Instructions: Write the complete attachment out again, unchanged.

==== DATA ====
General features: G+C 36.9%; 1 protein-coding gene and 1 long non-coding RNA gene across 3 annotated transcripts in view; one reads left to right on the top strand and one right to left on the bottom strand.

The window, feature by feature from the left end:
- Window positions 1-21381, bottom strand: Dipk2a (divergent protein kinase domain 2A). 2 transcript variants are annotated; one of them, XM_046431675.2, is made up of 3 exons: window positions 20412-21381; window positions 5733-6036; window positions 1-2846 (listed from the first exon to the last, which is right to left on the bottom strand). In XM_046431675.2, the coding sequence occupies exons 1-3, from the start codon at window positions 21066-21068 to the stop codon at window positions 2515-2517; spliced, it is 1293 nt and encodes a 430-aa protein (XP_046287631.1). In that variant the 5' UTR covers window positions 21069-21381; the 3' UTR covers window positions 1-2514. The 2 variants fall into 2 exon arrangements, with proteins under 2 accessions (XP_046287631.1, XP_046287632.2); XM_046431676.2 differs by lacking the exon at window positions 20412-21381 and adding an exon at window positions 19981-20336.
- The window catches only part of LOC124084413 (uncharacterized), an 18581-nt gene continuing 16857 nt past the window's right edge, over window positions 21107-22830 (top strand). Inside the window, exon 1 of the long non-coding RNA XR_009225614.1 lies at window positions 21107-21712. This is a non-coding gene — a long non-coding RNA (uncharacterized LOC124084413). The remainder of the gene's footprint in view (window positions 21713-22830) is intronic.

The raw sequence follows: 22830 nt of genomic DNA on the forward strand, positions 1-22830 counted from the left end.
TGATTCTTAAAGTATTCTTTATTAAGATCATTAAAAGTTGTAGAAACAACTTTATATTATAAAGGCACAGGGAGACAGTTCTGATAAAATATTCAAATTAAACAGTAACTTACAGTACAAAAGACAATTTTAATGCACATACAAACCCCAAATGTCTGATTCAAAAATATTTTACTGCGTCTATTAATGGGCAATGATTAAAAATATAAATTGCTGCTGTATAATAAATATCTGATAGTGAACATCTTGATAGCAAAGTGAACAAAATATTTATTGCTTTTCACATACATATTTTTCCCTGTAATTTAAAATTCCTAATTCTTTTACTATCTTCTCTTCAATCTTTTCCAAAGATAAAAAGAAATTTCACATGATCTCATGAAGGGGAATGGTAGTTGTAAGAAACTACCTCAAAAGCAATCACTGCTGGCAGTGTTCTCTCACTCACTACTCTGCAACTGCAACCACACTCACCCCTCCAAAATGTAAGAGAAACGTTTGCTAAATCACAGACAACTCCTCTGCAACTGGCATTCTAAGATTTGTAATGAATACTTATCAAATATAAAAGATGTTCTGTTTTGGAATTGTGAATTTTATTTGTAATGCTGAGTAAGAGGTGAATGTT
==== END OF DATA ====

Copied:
General features: G+C 36.9%; 1 protein-coding gene and 1 long non-coding RNA gene across 3 annotated transcripts in view; one reads left to right on the top strand and one right to left on the bottom strand.

The window, feature by feature from the left end:
- Window positions 1-21381, bottom strand: Dipk2a (divergent protein kinase domain 2A). 2 transcript variants are annotated; one of them, XM_046431675.2, is made up of 3 exons: window positions 20412-21381; window positions 5733-6036; window positions 1-2846 (listed from the first exon to the last, which is right to left on the bottom strand). In XM_046431675.2, the coding sequence occupies exons 1-3, from the start codon at window positions 21066-21068 to the stop codon at window positions 2515-2517; spliced, it is 1293 nt and encodes a 430-aa protein (XP_046287631.1). In that variant the 5' UTR covers window positions 21069-21381; the 3' UTR covers window positions 1-2514. The 2 variants fall into 2 exon arrangements, with proteins under 2 accessions (XP_046287631.1, XP_046287632.2); XM_046431676.2 differs by lacking the exon at window positions 20412-21381 and adding an exon at window positions 19981-20336.
- The window catches only part of LOC124084413 (uncharacterized), an 18581-nt gene continuing 16857 nt past the window's right edge, over window positions 21107-22830 (top strand). Inside the window, exon 1 of the long non-coding RNA XR_009225614.1 lies at window positions 21107-21712. This is a non-coding gene — a long non-coding RNA (uncharacterized LOC124084413). The remainder of the gene's footprint in view (window positions 21713-22830) is intronic.

The raw sequence follows: 22830 nt of genomic DNA on the forward strand, positions 1-22830 counted from the left end.
TGATTCTTAAAGTATTCTTTATTAAGATCATTAAAAGTTGTAGAAACAACTTTATATTATAAAGGCACAGGGAGACAGTTCTGATAAAATATTCAAATTAAACAGTAACTTACAGTACAAAAGACAATTTTAATGCACATACAAACCCCAAATGTCTGATTCAAAAATATTTTACTGCGTCTATTAATGGGCAATGATTAAAAATATAAATTGCTGCTGTATAATAAATATCTGATAGTGAACATCTTGATAGCAAAGTGAACAAAATATTTATTGCTTTTCACATACATATTTTTCCCTGTAATTTAAAATTCCTAATTCTTTTACTATCTTCTCTTCAATCTTTTCCAAAGATAAAAAGAAATTTCACATGATCTCATGAAGGGGAATGGTAGTTGTAAGAAACTACCTCAAAAGCAATCACTGCTGGCAGTGTTCTCTCACTCACTACTCTGCAACTGCAACCACACTCACCCCTCCAAAATGTAAGAGAAACGTTTGCTAAATCACAGACAACTCCTCTGCAACTGGCATTCTAAGATTTGTAATGAATACTTATCAAATATAAAAGATGTTCTGTTTTGGAATTGTGAATTTTATTTGTAATGCTGAGTAAGAGGTGAATGTT